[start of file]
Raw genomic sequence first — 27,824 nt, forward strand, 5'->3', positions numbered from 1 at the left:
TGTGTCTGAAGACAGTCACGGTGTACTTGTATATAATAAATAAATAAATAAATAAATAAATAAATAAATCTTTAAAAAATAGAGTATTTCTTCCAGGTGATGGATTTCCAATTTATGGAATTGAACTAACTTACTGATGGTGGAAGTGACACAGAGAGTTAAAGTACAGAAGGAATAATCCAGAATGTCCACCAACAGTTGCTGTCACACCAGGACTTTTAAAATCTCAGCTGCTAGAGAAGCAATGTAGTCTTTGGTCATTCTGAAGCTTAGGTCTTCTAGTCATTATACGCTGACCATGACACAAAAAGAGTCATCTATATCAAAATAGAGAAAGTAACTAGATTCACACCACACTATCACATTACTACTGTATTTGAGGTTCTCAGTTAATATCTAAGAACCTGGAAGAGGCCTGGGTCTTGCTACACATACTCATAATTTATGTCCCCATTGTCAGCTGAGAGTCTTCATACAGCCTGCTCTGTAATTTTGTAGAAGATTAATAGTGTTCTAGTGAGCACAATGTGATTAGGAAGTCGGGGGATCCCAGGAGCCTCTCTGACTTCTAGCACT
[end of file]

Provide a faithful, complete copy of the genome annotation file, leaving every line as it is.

Raw genomic sequence first — 27,824 nt, forward strand, 5'->3', positions numbered from 1 at the left:
TGTGTCTGAAGACAGTCACGGTGTACTTGTATATAATAAATAAATAAATAAATAAATAAATAAATAAATCTTTAAAAAATAGAGTATTTCTTCCAGGTGATGGATTTCCAATTTATGGAATTGAACTAACTTACTGATGGTGGAAGTGACACAGAGAGTTAAAGTACAGAAGGAATAATCCAGAATGTCCACCAACAGTTGCTGTCACACCAGGACTTTTAAAATCTCAGCTGCTAGAGAAGCAATGTAGTCTTTGGTCATTCTGAAGCTTAGGTCTTCTAGTCATTATACGCTGACCATGACACAAAAAGAGTCATCTATATCAAAATAGAGAAAGTAACTAGATTCACACCACACTATCACATTACTACTGTATTTGAGGTTCTCAGTTAATATCTAAGAACCTGGAAGAGGCCTGGGTCTTGCTACACATACTCATAATTTATGTCCCCATTGTCAGCTGAGAGTCTTCATACAGCCTGCTCTGTAATTTTGTAGAAGATTAATAGTGTTCTAGTGAGCACAATGTGATTAGGAAGTCGGGGGATCCCAGGAGCCTCTCTGACTTCTAGCACT